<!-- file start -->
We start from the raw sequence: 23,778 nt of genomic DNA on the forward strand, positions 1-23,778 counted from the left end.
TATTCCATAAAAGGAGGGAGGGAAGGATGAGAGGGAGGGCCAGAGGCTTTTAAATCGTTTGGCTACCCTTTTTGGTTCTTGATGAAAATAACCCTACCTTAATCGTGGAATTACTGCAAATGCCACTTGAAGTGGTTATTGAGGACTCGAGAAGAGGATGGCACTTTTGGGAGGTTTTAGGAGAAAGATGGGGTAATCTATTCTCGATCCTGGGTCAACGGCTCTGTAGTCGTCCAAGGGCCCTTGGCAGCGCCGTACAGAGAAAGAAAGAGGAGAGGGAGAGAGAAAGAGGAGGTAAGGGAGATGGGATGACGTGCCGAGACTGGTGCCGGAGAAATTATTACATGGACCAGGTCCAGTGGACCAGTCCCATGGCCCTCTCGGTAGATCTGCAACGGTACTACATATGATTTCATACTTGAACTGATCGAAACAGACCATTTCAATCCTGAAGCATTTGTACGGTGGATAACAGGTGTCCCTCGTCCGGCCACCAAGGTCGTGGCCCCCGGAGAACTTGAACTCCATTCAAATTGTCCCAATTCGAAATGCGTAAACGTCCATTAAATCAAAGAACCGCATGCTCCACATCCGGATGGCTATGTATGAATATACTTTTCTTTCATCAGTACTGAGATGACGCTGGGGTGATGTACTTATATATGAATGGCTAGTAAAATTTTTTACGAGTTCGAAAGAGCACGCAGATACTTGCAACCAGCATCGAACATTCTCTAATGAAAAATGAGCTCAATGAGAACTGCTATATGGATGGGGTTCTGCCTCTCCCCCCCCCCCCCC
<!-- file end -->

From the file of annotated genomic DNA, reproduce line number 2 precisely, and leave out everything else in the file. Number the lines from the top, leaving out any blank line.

TATTCCATAAAAGGAGGGAGGGAAGGATGAGAGGGAGGGCCAGAGGCTTTTAAATCGTTTGGCTACCCTTTTTGGTTCTTGATGAAAATAACCCTACCTTAATCGTGGAATTACTGCAAATGCCACTTGAAGTGGTTATTGAGGACTCGAGAAGAGGATGGCACTTTTGGGAGGTTTTAGGAGAAAGATGGGGTAATCTATTCTCGATCCTGGGTCAACGGCTCTGTAGTCGTCCAAGGGCCCTTGGCAGCGCCGTACAGAGAAAGAAAGAGGAGAGGGAGAGAGAAAGAGGAGGTAAGGGAGATGGGATGACGTGCCGAGACTGGTGCCGGAGAAATTATTACATGGACCAGGTCCAGTGGACCAGTCCCATGGCCCTCTCGGTAGATCTGCAACGGTACTACATATGATTTCATACTTGAACTGATCGAAACAGACCATTTCAATCCTGAAGCATTTGTACGGTGGATAACAGGTGTCCCTCGTCCGGCCACCAAGGTCGTGGCCCCCGGAGAACTTGAACTCCATTCAAATTGTCCCAATTCGAAATGCGTAAACGTCCATTAAATCAAAGAACCGCATGCTCCACATCCGGATGGCTATGTATGAATATACTTTTCTTTCATCAGTACTGAGATGACGCTGGGGTGATGTACTTATATATGAATGGCTAGTAAAATTTTTTACGAGTTCGAAAGAGCACGCAGATACTTGCAACCAGCATCGAACATTCTCTAATGAAAAATGAGCTCAATGAGAACTGCTATATGGATGGGGTTCTGCCTCTCCCCCCCCCCCCCC